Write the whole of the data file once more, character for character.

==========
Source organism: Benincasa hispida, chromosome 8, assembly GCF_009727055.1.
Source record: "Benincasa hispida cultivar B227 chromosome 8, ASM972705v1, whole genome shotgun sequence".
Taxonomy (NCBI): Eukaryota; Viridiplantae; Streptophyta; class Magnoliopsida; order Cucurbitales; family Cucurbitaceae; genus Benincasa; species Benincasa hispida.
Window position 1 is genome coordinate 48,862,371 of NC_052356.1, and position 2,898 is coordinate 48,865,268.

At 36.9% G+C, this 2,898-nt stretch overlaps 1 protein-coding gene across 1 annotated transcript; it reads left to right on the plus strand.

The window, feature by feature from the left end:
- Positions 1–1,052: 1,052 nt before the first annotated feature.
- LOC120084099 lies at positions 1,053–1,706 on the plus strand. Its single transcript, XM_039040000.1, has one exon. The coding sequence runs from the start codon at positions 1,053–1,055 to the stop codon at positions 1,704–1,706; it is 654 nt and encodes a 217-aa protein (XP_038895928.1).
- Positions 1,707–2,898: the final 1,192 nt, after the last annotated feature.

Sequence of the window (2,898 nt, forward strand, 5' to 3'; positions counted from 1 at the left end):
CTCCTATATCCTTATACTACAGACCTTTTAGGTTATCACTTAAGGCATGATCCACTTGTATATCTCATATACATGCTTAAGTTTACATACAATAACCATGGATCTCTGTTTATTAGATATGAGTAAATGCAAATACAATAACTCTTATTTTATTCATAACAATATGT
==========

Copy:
Source organism: Benincasa hispida, chromosome 8, assembly GCF_009727055.1.
Source record: "Benincasa hispida cultivar B227 chromosome 8, ASM972705v1, whole genome shotgun sequence".
Taxonomy (NCBI): Eukaryota; Viridiplantae; Streptophyta; class Magnoliopsida; order Cucurbitales; family Cucurbitaceae; genus Benincasa; species Benincasa hispida.
Window position 1 is genome coordinate 48,862,371 of NC_052356.1, and position 2,898 is coordinate 48,865,268.

At 36.9% G+C, this 2,898-nt stretch overlaps 1 protein-coding gene across 1 annotated transcript; it reads left to right on the plus strand.

The window, feature by feature from the left end:
- Positions 1–1,052: 1,052 nt before the first annotated feature.
- LOC120084099 lies at positions 1,053–1,706 on the plus strand. Its single transcript, XM_039040000.1, has one exon. The coding sequence runs from the start codon at positions 1,053–1,055 to the stop codon at positions 1,704–1,706; it is 654 nt and encodes a 217-aa protein (XP_038895928.1).
- Positions 1,707–2,898: the final 1,192 nt, after the last annotated feature.

Sequence of the window (2,898 nt, forward strand, 5' to 3'; positions counted from 1 at the left end):
CTCCTATATCCTTATACTACAGACCTTTTAGGTTATCACTTAAGGCATGATCCACTTGTATATCTCATATACATGCTTAAGTTTACATACAATAACCATGGATCTCTGTTTATTAGATATGAGTAAATGCAAATACAATAACTCTTATTTTATTCATAACAATATGT